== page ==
- Spend more hours on the internet
- Isolate themselves from their families while on the computer or cell phone
- Stop hanging out with friends
- Show no interest in the family or in activities they enjoyed in the past
- Become belligerent or withdrawn when questioned about their personal lives
Monitoring internet activity and making a child angry pays off when compared to living in a home with a missing or dead child.
The global commercial child sex trade
Globally, the sexual exploitation industry affects millions of children. Enslaving children for profit breaks the laws of human rights, but stopping the practice in poor countries proves difficult.
In Cambodia, a poor nation riddled with governmental corruption, desperate families prostitute their adolescent daughters to local men and tourists. This report on CNN.com tells some of these stories. In a country where some people live on less than a dollar a day, the prostitution of girls seems a way to pay debts and still have food.
Finding an end to the sexual exploitation of children around the world takes precedence for organizations including:
- Freedom Project
- Global Rights: Partners for Justice
- Amnesty International
- International Organization for Adolescents
These groups go on rescue missions, putting their lives in danger to save children. Often, brothels receive word of the rescue team before they arrive because of corrupt police and government officials.
Extreme child labor deprives children of their childhood, an education and self-esteem. In some cases, it ends their lives. According to this page on UNICEF.org, children represent 16 out of every 100 workers worldwide, and many work in deplorable conditions.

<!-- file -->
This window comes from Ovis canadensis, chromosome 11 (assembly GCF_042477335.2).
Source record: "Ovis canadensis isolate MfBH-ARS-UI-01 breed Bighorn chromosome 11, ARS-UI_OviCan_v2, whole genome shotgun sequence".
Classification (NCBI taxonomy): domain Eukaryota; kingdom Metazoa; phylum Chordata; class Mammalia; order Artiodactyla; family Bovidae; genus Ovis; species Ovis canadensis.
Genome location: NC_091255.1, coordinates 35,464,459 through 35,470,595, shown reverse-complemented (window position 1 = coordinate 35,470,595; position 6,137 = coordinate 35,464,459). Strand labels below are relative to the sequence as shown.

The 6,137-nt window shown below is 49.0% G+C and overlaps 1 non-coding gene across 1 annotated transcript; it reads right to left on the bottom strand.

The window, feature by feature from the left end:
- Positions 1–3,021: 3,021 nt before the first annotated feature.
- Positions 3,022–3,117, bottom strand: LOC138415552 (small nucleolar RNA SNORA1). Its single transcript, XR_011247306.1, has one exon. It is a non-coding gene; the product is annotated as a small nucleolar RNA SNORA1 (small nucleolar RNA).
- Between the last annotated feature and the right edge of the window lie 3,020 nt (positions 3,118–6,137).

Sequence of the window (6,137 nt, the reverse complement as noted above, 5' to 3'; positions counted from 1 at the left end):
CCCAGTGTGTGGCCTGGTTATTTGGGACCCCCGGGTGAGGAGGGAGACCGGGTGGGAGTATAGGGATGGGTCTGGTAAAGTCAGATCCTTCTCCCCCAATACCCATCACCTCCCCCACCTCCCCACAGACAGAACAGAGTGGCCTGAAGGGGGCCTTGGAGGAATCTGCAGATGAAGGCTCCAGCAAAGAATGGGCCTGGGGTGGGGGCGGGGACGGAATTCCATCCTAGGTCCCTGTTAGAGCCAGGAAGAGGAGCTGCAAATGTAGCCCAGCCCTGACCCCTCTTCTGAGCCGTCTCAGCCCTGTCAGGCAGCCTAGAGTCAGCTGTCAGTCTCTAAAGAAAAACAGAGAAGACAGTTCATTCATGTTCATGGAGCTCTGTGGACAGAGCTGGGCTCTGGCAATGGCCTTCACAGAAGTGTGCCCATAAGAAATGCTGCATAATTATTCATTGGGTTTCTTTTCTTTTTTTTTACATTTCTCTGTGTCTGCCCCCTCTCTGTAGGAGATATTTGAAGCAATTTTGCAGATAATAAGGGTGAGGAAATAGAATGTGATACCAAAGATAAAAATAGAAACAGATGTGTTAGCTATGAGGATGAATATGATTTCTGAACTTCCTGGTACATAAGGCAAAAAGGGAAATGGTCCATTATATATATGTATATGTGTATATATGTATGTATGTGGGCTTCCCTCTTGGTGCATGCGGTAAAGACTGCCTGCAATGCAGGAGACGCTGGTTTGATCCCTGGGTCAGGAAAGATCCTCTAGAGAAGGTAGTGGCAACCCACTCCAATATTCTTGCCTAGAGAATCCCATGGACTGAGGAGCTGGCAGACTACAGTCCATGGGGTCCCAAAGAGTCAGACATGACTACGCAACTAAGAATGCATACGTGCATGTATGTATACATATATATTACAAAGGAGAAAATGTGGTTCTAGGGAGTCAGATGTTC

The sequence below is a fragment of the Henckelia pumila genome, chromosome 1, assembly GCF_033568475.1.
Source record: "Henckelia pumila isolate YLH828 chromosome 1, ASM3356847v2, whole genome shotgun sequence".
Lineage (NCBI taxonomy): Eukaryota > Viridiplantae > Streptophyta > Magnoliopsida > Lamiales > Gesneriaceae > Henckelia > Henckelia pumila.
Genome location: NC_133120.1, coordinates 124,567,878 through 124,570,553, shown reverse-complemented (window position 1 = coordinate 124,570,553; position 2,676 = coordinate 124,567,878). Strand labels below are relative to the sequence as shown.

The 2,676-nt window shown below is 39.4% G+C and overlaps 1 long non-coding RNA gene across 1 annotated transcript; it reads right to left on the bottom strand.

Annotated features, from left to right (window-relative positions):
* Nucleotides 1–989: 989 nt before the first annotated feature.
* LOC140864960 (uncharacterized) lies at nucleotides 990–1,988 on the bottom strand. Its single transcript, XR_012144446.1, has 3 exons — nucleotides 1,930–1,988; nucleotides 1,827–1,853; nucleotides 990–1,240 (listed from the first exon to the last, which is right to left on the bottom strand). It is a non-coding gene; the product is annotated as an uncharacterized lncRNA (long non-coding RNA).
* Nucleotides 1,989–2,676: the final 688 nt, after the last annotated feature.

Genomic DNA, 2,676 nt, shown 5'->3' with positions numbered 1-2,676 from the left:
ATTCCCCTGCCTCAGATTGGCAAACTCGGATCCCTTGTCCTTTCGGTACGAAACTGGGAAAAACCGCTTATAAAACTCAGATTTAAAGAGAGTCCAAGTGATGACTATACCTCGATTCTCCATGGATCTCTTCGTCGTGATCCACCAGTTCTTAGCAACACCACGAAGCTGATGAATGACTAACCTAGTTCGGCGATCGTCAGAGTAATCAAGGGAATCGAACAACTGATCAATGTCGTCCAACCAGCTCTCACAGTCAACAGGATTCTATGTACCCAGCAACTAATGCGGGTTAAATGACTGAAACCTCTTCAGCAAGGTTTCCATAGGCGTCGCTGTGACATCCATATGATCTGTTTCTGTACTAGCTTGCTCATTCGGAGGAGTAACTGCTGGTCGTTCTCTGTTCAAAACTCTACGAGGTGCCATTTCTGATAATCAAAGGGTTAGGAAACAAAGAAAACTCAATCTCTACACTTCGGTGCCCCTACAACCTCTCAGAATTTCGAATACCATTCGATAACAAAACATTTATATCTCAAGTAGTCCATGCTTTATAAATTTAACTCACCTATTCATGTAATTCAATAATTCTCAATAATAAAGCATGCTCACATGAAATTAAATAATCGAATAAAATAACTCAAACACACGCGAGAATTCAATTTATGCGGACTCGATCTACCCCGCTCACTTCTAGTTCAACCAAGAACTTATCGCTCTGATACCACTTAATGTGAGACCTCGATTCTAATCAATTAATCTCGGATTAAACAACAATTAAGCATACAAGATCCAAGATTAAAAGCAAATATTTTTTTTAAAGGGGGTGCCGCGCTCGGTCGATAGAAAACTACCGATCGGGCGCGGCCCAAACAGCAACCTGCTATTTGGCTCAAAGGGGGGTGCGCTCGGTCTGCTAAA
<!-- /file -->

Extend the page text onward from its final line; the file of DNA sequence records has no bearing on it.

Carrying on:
Children work in dangerous conditions with hazardous materials and often go unpaid. The work they do includes:
- Domestic services
Many children work as slaves to pay debts owed by their parents. Others work in the illegal drug trade or as organized street beggars.
It may come as a surprise to know that, in the turn of the century United States, children worked in mines, manufacturing plants and as servants in households. An estimated 2-million American children worked 12-hours a day, 6-days a week in 1911. This article on the Social Welfare History Project website explains that mine owners preferred hiring children because they were viewed as more manageable, cheaper, and less likely to strike. Their size also allowed them to work in smaller spaces. Children died with adults in mine accidents until the laws forbidding this type of labor were finally passed.
As recently as the 1970s and 1980s, children worked long hours for little pay as actors on television programs and movies. This form of exploitation went unnoticed until former child stars came forward to tell their stories.